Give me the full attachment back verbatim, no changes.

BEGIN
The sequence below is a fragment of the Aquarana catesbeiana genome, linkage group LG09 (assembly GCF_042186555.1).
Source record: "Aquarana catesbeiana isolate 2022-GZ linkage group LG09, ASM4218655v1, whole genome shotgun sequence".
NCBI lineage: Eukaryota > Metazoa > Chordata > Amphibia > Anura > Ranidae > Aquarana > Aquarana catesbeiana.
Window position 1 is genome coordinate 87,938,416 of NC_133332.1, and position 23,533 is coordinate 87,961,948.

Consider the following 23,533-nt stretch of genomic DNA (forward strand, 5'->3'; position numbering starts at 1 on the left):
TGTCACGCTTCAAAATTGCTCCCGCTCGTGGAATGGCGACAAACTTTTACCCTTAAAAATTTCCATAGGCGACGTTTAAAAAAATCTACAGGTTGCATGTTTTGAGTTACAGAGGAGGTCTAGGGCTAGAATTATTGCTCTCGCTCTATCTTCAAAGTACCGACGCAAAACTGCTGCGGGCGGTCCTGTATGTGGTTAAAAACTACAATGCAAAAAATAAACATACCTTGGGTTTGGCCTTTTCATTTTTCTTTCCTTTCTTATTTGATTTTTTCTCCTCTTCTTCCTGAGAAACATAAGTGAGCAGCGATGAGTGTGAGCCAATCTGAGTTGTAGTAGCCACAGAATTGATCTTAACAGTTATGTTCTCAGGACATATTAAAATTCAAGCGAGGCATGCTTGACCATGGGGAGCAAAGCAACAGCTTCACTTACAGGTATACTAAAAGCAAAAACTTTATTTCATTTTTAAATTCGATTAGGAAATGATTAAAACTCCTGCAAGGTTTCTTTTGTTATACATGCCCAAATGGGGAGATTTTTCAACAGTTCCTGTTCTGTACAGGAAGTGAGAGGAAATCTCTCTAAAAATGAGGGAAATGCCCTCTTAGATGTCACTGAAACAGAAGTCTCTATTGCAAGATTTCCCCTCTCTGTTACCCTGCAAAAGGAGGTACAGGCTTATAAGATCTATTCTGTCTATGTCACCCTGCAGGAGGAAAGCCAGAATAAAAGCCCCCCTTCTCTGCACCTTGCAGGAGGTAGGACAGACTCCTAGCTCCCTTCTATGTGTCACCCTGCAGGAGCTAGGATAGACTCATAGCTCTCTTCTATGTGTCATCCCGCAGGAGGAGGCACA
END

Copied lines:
The sequence below is a fragment of the Aquarana catesbeiana genome, linkage group LG09 (assembly GCF_042186555.1).
Source record: "Aquarana catesbeiana isolate 2022-GZ linkage group LG09, ASM4218655v1, whole genome shotgun sequence".
NCBI lineage: Eukaryota > Metazoa > Chordata > Amphibia > Anura > Ranidae > Aquarana > Aquarana catesbeiana.
Window position 1 is genome coordinate 87,938,416 of NC_133332.1, and position 23,533 is coordinate 87,961,948.

Consider the following 23,533-nt stretch of genomic DNA (forward strand, 5'->3'; position numbering starts at 1 on the left):
TGTCACGCTTCAAAATTGCTCCCGCTCGTGGAATGGCGACAAACTTTTACCCTTAAAAATTTCCATAGGCGACGTTTAAAAAAATCTACAGGTTGCATGTTTTGAGTTACAGAGGAGGTCTAGGGCTAGAATTATTGCTCTCGCTCTATCTTCAAAGTACCGACGCAAAACTGCTGCGGGCGGTCCTGTATGTGGTTAAAAACTACAATGCAAAAAATAAACATACCTTGGGTTTGGCCTTTTCATTTTTCTTTCCTTTCTTATTTGATTTTTTCTCCTCTTCTTCCTGAGAAACATAAGTGAGCAGCGATGAGTGTGAGCCAATCTGAGTTGTAGTAGCCACAGAATTGATCTTAACAGTTATGTTCTCAGGACATATTAAAATTCAAGCGAGGCATGCTTGACCATGGGGAGCAAAGCAACAGCTTCACTTACAGGTATACTAAAAGCAAAAACTTTATTTCATTTTTAAATTCGATTAGGAAATGATTAAAACTCCTGCAAGGTTTCTTTTGTTATACATGCCCAAATGGGGAGATTTTTCAACAGTTCCTGTTCTGTACAGGAAGTGAGAGGAAATCTCTCTAAAAATGAGGGAAATGCCCTCTTAGATGTCACTGAAACAGAAGTCTCTATTGCAAGATTTCCCCTCTCTGTTACCCTGCAAAAGGAGGTACAGGCTTATAAGATCTATTCTGTCTATGTCACCCTGCAGGAGGAAAGCCAGAATAAAAGCCCCCCTTCTCTGCACCTTGCAGGAGGTAGGACAGACTCCTAGCTCCCTTCTATGTGTCACCCTGCAGGAGCTAGGATAGACTCATAGCTCTCTTCTATGTGTCATCCCGCAGGAGGAGGCACA